Easter was, perhaps, a bridge too far – or in this case, a bridge too near – for a return to normality after the U.S. Coronavirus outbreak. Acting on the advice of the experts, which is something his detractors often accuse him of refusing to do, President Donald Trump on March 29 extended “social distancing” guidelines until April 30. “Nothing would be worse than declaring victory before the victory is won,” the president remarked during a White House press conference.
“On Tuesday,” Trump continued, “we will be finalizing these plans and providing a summary of our findings, supporting data and strategy to the American people.”
Numbers Show Faster Infection Rate
There has been much skepticism about the president’s earlier projection that the guidelines laid down to slow the spread of COVID-19 could be relaxed by mid-April. Initially, the White House had proposed a 15-day period of social distancing to mitigate the rate of infection. That period expired on March 30, with the numbers still moving in the wrong direction.
As of March 29, the Centers for Disease Control and Prevention (CDC) had put the total number of U.S. cases – confirmed and presumptive – at 122,653. The number of deaths now stands at 2,112. Those numbers will be updated again on March 30. The hardest-hit states are New York and New Jersey.
The spread of COVID-19 has gathered pace, despite the many restrictions on public interaction imposed by most states. The number of cases in the U.S. topped 1000 on March 11 and, by March 14, had surpassed 2,200. From that point on, the number of infected has increased exponentially, from less than 7,000 on March 25 to more than 10,300 by March 27.
Describing the modeling he had been shown, the president advised that the death rate would likely peak in about two weeks – around April 15. Trump expressed hope that things would be on the road to recovery within a few weeks after that projected apex. “We can expect that by June 1st, we will be well on our way to recovery,” he told reporters, “we think by June 1st, a lot of great things will be happening.”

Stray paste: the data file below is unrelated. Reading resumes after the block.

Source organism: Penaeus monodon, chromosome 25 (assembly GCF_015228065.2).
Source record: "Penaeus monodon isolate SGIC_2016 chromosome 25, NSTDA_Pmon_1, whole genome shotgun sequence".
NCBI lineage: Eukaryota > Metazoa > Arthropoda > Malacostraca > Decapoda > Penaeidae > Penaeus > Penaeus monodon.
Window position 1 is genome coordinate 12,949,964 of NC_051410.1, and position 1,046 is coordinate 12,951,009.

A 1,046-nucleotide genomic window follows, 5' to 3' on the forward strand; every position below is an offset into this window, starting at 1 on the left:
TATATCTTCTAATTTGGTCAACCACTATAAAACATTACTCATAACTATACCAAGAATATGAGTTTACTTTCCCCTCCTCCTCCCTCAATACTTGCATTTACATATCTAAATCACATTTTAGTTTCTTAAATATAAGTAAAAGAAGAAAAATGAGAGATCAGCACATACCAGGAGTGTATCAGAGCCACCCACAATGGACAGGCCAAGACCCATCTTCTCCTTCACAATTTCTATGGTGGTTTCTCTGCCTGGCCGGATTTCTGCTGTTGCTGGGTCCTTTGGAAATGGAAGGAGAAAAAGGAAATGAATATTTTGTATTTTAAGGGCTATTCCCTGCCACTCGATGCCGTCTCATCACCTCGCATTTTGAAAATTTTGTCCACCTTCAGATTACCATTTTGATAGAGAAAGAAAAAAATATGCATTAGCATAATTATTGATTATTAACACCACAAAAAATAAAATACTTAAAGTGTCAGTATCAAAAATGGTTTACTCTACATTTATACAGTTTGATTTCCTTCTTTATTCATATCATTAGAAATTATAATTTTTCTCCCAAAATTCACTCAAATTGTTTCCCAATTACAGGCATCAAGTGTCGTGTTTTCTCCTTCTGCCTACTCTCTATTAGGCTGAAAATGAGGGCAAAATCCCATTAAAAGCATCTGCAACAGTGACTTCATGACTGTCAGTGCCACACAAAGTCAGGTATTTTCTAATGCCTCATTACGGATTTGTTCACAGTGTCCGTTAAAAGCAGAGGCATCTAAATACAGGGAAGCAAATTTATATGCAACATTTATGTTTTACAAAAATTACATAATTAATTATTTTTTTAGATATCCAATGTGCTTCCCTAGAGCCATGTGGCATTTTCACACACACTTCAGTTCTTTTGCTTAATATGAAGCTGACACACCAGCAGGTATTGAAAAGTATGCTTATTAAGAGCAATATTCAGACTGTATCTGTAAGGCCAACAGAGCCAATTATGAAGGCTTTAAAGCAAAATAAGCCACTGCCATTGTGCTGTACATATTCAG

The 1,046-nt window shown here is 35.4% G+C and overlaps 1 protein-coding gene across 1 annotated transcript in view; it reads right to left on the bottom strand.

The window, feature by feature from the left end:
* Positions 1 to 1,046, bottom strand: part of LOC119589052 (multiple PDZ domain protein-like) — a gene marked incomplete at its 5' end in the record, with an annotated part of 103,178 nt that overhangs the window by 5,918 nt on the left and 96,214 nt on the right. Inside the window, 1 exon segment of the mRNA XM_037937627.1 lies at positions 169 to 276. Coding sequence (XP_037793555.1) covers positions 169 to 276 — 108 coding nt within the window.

Trump’s political and media critics have constantly berated him for his optimism – almost demanding he does as they themselves have done for the past few weeks, which is spread panic, doom, and gloom. That is not the job of the commander in chief, though. It is not the job of any leader, in any industry or field of endeavor, to fill those who look to them for direction with fear and dread. The adage “hope for the best and prepare for the worst” never loses its meaning. A good leader always does both.
The plan, of course, is clear: make life as miserable as possible for as many Americans as possible and then try to tell them their misery is Trump’s fault. Judging by the president’s recent approval ratings, that strategy is not working.
Extremely Low Risk For Most
If Democrats and their media stooges cared as much about the American people as they do about removing the president from office, they would perhaps show some class and encourage people to have hope for the future. There is no getting away from the fact that hundreds of thousands of Coronavirus infections, within a short time-frame, would overwhelm health care systems and first responders to an intolerable degree. For that reason, precautions must be taken until the rate of infection slows.
The fact is, though, COVID-19 is extremely survivable for the majority of people. The elderly and those with certain pre-existing health issues are at far higher risk than younger and generally healthy people. According to numbers compiled by the World Health Organization (WHO), the probability of dying from a COVID-19 infection is 0.2% for everyone under 39 years of age (assuming no major health issues). For those aged between 40 and 59, that number ranges from 0.4% to 1.3%. For those in their 60s, the probability of death is 3.6%, and then it is upwards of 8% for people aged 70 and above.
The bottom line, then, is that people younger than 60 with no serious, pre-existing health problems are extremely unlikely to die as a result of contracting this virus.
Trump’s optimism can and should be tempered with facts and on-the-ground reality but to harangue him constantly for trying to keep people’s spirits up betrays a certain meanness in those who do it. To prematurely declare victory in this battle would be folly indeed, but Trump’s critics should perhaps decide on which side they want to fight.
Read more from Graham J. Noble.
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